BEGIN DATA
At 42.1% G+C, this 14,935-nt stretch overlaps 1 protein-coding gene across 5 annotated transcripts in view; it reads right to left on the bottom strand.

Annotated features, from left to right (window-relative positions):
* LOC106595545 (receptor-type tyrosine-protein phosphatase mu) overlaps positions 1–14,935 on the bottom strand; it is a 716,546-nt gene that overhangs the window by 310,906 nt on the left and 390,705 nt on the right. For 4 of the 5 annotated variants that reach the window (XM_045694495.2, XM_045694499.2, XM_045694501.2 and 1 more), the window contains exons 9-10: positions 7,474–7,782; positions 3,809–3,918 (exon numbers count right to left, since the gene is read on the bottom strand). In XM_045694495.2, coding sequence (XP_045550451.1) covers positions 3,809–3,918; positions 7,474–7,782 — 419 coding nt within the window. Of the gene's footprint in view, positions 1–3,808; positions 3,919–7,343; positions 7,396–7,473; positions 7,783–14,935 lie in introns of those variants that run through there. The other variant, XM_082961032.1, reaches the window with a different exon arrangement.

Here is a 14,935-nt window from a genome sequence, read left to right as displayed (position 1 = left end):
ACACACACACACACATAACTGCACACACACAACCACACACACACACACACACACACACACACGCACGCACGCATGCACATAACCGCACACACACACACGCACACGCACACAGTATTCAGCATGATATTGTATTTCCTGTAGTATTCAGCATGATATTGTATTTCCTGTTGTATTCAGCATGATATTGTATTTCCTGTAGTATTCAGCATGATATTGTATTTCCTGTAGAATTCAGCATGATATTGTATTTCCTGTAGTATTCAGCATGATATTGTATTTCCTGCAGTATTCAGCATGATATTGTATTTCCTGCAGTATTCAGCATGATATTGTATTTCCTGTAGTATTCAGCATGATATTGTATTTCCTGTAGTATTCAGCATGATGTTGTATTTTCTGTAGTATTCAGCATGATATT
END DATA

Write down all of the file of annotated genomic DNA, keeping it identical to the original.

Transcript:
At 42.1% G+C, this 14,935-nt stretch overlaps 1 protein-coding gene across 5 annotated transcripts in view; it reads right to left on the bottom strand.

Annotated features, from left to right (window-relative positions):
* LOC106595545 (receptor-type tyrosine-protein phosphatase mu) overlaps positions 1–14,935 on the bottom strand; it is a 716,546-nt gene that overhangs the window by 310,906 nt on the left and 390,705 nt on the right. For 4 of the 5 annotated variants that reach the window (XM_045694495.2, XM_045694499.2, XM_045694501.2 and 1 more), the window contains exons 9-10: positions 7,474–7,782; positions 3,809–3,918 (exon numbers count right to left, since the gene is read on the bottom strand). In XM_045694495.2, coding sequence (XP_045550451.1) covers positions 3,809–3,918; positions 7,474–7,782 — 419 coding nt within the window. Of the gene's footprint in view, positions 1–3,808; positions 3,919–7,343; positions 7,396–7,473; positions 7,783–14,935 lie in introns of those variants that run through there. The other variant, XM_082961032.1, reaches the window with a different exon arrangement.

Here is a 14,935-nt window from a genome sequence, read left to right as displayed (position 1 = left end):
ACACACACACACACATAACTGCACACACACAACCACACACACACACACACACACACACACACGCACGCACGCATGCACATAACCGCACACACACACACGCACACGCACACAGTATTCAGCATGATATTGTATTTCCTGTAGTATTCAGCATGATATTGTATTTCCTGTTGTATTCAGCATGATATTGTATTTCCTGTAGTATTCAGCATGATATTGTATTTCCTGTAGAATTCAGCATGATATTGTATTTCCTGTAGTATTCAGCATGATATTGTATTTCCTGCAGTATTCAGCATGATATTGTATTTCCTGCAGTATTCAGCATGATATTGTATTTCCTGTAGTATTCAGCATGATATTGTATTTCCTGTAGTATTCAGCATGATGTTGTATTTTCTGTAGTATTCAGCATGATATT